dc.description.abstract<table><tr><td colspan="2" class="item-title">Comparing Colonoscopy-Related Embarrassment and Barriers to Colonoscopy between Men and Women</td></tr><tr class="item-sponsor"><td class="label">Conference Sponsor:</td><td class="value">Sigma Theta Tau International</td></tr><tr class="item-year"><td class="label">Conference Year:</td><td class="value">2009</td></tr><tr class="item-author"><td class="label">Author:</td><td class="value">Mitchell, Kimberly A.</td></tr><tr class="item-institute"><td class="label">P.I. Institution Name:</td><td class="value">Saint Francis Medical Center College of Nursing</td></tr><tr class="item-author-title"><td class="label">Title:</td><td class="value">Assistant Professor</td></tr><tr class="item-email"><td class="label">Email:</td><td class="value">kmitch.13@comcast.net</td></tr><tr class="item-co-authors"><td class="label">Co-Authors:</td><td class="value">Susan Rawl, PhD, RN</td></tr><tr><td colspan="2" class="item-abstract">[Research Presentation] Purpose: Experts estimate that 76-90% of colorectal cancer could be prevented with the identification and removal of adenomatous polyps via colonoscopies. However, less than 60% of individuals older than 50 years old have ever had a colonoscopy. Embarrassment has been identified as one important barrier to colonoscopy, but little is known about embarrassment in this context. The purposes of this study were to: 1) examine the differences in colonoscopy-related embarrassment between men and women, and 2) assess gender differences in perceived barriers to colonoscopy. The Health Belief Model and Transtheoretical Model of Change were the theoretical underpinnings of this study. Methods: Participants were HMO members aged 50-65 years (n=234). Using a cross-sectional, descriptive research design, data were collected using a mailed survey consisting of the Colonoscopy Embarrassment Scale (CES) and the Barriers to Colonoscopy Scale. Reliability coefficients for the scales were .89 and .77 respectively. The response rate was 56%. Data were analyzed using independent samples t-tests and Chi Square. Results: Nearly 37% of the population reported that a colonoscopy was embarrassing, but there was no significant difference in the mean CES scores by gender (p=.75). However, a higher proportion of women said they would be embarrassed to have a colonoscopy &quot;if they passed gas during the test&quot; (p=.02), &quot;if they had to be awake for the test&quot; (p=.02),&nbsp; &quot;because they might smell&quot; (p=.02), and &quot;because of the size/appearance of their buttocks&quot; (p=.01). There was no significant difference in the mean Barriers Scale scores (p=.09) between genders, but a significantly higher proportion of women reported that &quot;having to take the laxative would be hard&quot; (p=.05). Conclusion: Certain aspects of having colonoscopy were more embarrassing for women than men. Gender-specific education and insurance of privacy may help reduce embarrassment for women resulting in greater compliance with colonoscopy and lower mortality.</td></tr></table>en_GB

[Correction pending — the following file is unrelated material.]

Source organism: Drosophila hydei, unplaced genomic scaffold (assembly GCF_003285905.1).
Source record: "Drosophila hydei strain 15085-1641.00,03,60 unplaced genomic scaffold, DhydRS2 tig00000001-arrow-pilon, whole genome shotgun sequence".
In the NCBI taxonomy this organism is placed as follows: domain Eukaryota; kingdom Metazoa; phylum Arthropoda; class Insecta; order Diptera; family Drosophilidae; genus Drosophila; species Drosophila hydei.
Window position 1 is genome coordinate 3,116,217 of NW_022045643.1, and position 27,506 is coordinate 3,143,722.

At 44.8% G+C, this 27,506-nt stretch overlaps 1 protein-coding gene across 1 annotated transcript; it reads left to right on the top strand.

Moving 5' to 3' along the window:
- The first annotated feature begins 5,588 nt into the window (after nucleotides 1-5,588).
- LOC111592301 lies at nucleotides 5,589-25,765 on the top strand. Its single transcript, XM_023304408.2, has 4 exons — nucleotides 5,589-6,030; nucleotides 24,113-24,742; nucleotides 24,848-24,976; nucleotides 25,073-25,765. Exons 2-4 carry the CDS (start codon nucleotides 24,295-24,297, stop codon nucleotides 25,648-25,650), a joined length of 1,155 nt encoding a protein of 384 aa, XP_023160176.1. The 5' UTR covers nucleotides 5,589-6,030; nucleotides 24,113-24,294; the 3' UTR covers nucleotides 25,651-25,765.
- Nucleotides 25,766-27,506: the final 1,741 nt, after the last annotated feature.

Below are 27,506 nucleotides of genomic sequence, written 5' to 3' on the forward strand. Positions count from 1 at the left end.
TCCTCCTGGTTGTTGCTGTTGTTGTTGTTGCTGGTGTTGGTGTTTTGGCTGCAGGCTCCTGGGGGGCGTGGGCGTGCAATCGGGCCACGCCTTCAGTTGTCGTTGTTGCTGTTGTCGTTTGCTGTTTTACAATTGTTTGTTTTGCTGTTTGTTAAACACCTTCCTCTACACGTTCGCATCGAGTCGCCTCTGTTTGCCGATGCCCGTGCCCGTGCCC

dc.date.available2011-10-26T14:24:10Z-
dc.date.issued2011-10-17en_GB
dc.date.accessioned2011-10-26T14:24:10Z-
dc.description.sponsorshipSigma Theta Tau Internationalen_GB